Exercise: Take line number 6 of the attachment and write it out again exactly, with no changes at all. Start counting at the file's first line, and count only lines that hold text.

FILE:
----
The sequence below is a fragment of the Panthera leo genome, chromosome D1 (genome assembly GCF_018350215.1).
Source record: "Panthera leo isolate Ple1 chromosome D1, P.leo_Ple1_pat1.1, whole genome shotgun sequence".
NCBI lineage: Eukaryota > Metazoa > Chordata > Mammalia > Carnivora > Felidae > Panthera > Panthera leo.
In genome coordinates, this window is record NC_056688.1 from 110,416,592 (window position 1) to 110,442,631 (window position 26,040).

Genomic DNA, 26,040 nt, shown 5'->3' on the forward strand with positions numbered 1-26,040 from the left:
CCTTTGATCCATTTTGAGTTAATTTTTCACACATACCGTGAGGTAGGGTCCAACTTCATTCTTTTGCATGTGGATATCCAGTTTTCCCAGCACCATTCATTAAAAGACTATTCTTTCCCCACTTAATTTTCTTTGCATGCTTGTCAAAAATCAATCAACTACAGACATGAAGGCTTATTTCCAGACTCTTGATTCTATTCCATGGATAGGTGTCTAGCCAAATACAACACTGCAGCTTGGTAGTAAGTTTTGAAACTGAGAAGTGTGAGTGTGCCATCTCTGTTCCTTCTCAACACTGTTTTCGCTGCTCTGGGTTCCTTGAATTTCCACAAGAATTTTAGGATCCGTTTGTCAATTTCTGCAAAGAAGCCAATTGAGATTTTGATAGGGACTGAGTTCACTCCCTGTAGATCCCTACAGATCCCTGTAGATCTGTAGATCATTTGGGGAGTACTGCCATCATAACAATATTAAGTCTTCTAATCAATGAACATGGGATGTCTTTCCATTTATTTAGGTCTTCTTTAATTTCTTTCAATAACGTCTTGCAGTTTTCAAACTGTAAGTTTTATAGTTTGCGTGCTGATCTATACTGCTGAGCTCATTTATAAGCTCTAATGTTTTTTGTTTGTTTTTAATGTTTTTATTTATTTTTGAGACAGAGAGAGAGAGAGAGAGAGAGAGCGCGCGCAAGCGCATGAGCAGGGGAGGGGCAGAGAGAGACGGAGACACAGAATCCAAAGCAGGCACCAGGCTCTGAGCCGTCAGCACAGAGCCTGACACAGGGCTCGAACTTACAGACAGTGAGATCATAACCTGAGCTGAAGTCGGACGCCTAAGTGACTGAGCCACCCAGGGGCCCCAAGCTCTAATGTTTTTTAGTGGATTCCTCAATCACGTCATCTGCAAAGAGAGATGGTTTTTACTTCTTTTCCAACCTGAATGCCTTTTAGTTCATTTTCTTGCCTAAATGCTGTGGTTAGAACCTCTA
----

CCTTTGATCCATTTTGAGTTAATTTTTCACACATACCGTGAGGTAGGGTCCAACTTCATTCTTTTGCATGTGGATATCCAGTTTTCCCAGCACCATTCATTAAAAGACTATTCTTTCCCCACTTAATTTTCTTTGCATGCTTGTCAAAAATCAATCAACTACAGACATGAAGGCTTATTTCCAGACTCTTGATTCTATTCCATGGATAGGTGTCTAGCCAAATACAACACTGCAGCTTGGTAGTAAGTTTTGAAACTGAGAAGTGTGAGTGTGCCATCTCTGTTCCTTCTCAACACTGTTTTCGCTGCTCTGGGTTCCTTGAATTTCCACAAGAATTTTAGGATCCGTTTGTCAATTTCTGCAAAGAAGCCAATTGAGATTTTGATAGGGACTGAGTTCACTCCCTGTAGATCCCTACAGATCCCTGTAGATCTGTAGATCATTTGGGGAGTACTGCCATCATAACAATATTAAGTCTTCTAATCAATGAACATGGGATGTCTTTCCATTTATTTAGGTCTTCTTTAATTTCTTTCAATAACGTCTTGCAGTTTTCAAACTGTAAGTTTTATAGTTTGCGTGCTGATCTATACTGCTGAGCTCATTTATAAGCTCTAATGTTTTTTGTTTGTTTTTAATGTTTTTATTTATTTTTGAGACAGAGAGAGAGAGAGAGAGAGAGAGCGCGCGCAAGCGCATGAGCAGGGGAGGGGCAGAGAGAGACGGAGACACAGAATCCAAAGCAGGCACCAGGCTCTGAGCCGTCAGCACAGAGCCTGACACAGGGCTCGAACTTACAGACAGTGAGATCATAACCTGAGCTGAAGTCGGACGCCTAAGTGACTGAGCCACCCAGGGGCCCCAAGCTCTAATGTTTTTTAGTGGATTCCTCAATCACGTCATCTGCAAAGAGAGATGGTTTTTACTTCTTTTCCAACCTGAATGCCTTTTAGTTCATTTTCTTGCCTAAATGCTGTGGTTAGAACCTCTA